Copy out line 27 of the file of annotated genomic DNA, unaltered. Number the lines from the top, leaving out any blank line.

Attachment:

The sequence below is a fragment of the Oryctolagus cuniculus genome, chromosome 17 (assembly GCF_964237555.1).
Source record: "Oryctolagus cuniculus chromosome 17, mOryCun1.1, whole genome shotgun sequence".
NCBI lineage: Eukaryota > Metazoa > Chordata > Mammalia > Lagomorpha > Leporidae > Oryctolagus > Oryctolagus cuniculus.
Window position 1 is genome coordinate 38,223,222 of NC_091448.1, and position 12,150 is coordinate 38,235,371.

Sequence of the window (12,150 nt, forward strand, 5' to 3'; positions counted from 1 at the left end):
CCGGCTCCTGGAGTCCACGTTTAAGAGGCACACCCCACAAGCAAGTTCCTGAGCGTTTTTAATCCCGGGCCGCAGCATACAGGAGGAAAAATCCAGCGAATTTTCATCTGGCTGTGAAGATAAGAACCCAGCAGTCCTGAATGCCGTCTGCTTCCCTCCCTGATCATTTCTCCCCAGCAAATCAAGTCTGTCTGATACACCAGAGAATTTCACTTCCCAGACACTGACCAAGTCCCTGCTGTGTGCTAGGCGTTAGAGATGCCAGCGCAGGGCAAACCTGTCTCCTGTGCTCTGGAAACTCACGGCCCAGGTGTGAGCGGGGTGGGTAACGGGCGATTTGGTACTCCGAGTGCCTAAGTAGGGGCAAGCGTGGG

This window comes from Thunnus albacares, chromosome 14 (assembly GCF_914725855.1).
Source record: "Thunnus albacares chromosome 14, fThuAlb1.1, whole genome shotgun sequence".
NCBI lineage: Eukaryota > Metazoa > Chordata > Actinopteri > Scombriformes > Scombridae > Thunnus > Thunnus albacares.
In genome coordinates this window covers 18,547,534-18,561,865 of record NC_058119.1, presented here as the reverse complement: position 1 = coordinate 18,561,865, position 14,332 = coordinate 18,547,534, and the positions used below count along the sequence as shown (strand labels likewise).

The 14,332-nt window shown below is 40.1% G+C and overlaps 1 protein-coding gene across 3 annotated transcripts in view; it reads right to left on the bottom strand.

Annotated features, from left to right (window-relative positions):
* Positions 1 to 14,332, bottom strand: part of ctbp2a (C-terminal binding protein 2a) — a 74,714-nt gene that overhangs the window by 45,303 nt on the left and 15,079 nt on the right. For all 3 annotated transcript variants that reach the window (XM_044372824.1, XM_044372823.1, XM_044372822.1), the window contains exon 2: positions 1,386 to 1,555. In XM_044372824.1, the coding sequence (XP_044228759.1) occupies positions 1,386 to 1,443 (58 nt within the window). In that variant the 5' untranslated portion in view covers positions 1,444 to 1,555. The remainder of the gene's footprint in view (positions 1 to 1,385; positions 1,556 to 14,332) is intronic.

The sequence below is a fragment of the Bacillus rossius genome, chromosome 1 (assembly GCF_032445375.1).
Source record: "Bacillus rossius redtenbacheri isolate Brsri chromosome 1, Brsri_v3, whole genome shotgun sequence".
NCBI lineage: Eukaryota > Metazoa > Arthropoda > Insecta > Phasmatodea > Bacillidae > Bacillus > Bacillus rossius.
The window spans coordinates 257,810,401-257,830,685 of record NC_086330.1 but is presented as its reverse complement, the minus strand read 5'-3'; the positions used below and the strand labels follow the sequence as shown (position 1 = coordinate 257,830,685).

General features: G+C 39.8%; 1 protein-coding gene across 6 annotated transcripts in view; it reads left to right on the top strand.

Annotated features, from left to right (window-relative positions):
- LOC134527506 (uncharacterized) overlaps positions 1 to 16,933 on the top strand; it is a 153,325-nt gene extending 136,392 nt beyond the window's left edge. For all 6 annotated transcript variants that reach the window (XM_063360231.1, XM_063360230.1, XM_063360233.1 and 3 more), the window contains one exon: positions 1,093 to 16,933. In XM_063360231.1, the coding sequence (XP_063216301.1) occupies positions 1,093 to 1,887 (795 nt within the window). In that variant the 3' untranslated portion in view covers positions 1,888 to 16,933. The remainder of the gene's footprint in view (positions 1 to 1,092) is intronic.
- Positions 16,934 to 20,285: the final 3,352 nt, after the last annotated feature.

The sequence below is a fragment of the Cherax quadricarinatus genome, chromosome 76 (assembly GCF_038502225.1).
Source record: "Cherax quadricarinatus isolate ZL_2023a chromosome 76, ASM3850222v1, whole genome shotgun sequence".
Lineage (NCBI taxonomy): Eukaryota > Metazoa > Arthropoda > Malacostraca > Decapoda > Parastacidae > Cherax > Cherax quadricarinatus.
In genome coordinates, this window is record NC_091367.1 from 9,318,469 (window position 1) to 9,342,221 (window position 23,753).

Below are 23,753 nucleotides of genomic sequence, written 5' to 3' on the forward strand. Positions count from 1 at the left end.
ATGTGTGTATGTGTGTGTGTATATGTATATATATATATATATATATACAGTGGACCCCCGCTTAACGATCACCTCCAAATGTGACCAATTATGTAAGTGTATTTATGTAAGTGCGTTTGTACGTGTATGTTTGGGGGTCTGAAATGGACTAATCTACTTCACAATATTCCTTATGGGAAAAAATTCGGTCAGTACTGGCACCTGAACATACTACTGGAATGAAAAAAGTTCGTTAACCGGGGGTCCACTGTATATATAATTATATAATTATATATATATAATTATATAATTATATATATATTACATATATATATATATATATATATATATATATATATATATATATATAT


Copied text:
ATGTGTGTATGTGTGTGTGTATATGTATATATATATATATATATATACAGTGGACCCCCGCTTAACGATCACCTCCAAATGTGACCAATTATGTAAGTGTATTTATGTAAGTGCGTTTGTACGTGTATGTTTGGGGGTCTGAAATGGACTAATCTACTTCACAATATTCCTTATGGGAAAAAATTCGGTCAGTACTGGCACCTGAACATACTACTGGAATGAAAAAAGTTCGTTAACCGGGGGTCCACTGTATATATAATTATATAATTATATATATATAATTATATAATTATATATATATTACATATATATATATATATATATATATATATATATATATATATATATAT